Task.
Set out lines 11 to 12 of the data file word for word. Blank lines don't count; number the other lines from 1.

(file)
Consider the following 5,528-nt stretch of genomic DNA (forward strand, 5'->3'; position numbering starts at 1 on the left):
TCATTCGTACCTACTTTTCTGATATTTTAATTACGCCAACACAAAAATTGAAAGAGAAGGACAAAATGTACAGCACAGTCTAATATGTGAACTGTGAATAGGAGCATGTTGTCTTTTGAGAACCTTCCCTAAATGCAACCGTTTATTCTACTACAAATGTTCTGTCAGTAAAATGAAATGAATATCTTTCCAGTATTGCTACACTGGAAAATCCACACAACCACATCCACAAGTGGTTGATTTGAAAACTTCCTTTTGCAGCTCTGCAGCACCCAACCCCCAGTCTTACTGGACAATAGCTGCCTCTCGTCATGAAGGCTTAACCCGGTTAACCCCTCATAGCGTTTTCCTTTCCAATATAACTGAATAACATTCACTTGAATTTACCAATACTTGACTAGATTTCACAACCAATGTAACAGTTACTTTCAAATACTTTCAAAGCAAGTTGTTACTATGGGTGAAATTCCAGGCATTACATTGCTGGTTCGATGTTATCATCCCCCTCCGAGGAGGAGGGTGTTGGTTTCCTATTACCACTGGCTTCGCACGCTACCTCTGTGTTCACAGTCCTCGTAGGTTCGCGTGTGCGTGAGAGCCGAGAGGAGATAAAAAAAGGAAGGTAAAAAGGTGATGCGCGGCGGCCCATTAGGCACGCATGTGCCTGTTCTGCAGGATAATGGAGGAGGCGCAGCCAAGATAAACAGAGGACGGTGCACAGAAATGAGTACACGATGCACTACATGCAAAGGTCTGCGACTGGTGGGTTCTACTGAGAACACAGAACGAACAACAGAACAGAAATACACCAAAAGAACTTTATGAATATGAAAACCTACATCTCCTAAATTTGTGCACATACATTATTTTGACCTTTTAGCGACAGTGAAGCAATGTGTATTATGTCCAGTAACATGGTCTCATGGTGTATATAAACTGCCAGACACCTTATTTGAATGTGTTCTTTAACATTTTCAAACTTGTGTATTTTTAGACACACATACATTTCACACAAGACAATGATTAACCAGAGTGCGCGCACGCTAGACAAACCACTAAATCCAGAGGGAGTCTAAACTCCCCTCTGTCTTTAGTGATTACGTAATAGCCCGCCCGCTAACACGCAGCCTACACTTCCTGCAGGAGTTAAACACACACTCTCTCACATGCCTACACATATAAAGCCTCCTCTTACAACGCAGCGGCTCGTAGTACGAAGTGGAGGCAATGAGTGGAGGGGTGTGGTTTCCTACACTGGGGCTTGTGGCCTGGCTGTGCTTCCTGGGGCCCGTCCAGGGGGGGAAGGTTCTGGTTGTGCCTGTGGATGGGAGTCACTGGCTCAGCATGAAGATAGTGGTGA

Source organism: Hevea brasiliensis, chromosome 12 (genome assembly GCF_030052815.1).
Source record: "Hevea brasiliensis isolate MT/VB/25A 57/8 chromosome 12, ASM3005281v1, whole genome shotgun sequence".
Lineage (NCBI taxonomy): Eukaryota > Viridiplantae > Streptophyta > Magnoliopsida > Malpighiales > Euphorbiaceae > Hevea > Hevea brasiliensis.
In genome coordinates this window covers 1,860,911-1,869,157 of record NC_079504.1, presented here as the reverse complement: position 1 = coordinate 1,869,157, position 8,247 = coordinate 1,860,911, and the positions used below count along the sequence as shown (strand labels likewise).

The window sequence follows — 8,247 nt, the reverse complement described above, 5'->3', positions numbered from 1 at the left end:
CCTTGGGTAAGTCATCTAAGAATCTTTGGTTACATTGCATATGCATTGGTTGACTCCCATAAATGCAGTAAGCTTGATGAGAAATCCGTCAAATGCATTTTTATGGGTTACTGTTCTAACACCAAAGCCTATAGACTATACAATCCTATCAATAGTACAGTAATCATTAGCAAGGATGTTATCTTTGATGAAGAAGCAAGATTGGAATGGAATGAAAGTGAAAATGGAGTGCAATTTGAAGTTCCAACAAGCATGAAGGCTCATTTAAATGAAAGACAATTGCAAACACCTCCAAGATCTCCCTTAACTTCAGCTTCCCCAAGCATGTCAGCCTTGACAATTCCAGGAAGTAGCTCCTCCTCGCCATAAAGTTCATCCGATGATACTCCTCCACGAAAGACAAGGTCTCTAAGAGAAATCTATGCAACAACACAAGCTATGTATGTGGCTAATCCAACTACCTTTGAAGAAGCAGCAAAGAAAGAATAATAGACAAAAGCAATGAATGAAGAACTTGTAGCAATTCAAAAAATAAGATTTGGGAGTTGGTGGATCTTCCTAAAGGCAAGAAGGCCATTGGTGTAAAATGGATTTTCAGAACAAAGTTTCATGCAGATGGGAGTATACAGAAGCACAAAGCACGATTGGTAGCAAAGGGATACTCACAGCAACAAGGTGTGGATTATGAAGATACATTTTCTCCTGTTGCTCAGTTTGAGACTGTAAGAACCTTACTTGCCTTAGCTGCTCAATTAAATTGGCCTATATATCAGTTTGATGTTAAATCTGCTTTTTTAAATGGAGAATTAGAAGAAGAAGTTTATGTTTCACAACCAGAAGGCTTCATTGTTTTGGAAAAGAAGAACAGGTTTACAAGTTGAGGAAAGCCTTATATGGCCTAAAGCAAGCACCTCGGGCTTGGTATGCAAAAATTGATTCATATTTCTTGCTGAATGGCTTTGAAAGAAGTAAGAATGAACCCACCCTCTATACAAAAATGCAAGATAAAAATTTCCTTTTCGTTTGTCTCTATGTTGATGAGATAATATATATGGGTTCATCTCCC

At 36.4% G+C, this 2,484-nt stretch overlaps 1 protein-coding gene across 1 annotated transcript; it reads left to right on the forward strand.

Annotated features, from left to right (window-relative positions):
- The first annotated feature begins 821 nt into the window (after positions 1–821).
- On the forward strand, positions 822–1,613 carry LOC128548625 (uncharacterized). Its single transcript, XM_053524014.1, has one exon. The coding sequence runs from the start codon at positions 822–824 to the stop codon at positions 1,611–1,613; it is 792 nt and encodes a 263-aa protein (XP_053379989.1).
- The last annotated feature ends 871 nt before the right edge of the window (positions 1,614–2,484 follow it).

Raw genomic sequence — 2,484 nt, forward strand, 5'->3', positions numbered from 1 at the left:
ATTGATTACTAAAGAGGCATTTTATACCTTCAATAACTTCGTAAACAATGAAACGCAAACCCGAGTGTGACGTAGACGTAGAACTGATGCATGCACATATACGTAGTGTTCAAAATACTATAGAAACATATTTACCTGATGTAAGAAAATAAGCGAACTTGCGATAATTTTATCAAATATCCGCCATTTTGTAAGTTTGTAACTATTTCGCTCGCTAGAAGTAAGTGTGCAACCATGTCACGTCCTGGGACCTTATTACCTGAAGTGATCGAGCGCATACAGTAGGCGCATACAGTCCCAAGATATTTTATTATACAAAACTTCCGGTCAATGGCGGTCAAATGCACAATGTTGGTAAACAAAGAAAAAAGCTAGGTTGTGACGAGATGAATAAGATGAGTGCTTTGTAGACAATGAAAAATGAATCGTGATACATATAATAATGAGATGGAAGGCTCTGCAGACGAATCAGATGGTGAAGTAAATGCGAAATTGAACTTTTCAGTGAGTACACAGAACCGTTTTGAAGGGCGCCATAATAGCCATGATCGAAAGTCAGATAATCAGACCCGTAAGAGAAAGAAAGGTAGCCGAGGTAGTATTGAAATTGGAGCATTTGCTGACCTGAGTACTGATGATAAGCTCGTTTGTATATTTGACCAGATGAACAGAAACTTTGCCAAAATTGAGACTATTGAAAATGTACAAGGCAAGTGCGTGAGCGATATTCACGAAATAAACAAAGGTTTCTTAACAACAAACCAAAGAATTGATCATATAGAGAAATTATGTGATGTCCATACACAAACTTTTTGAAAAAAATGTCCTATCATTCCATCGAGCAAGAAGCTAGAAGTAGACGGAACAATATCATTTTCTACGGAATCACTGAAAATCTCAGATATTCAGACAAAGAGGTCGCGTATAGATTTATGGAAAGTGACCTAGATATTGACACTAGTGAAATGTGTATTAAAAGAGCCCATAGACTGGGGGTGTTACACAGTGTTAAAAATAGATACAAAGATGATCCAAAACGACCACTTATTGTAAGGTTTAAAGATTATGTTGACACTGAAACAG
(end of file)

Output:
- The first annotated feature begins 821 nt into the window (after positions 1–821).
- On the forward strand, positions 822–1,613 carry LOC128548625 (uncharacterized). Its single transcript, XM_053524014.1, has one exon. The coding sequence runs from the start codon at positions 822–824 to the stop codon at positions 1,611–1,613; it is 792 nt and encodes a 263-aa protein (XP_053379989.1).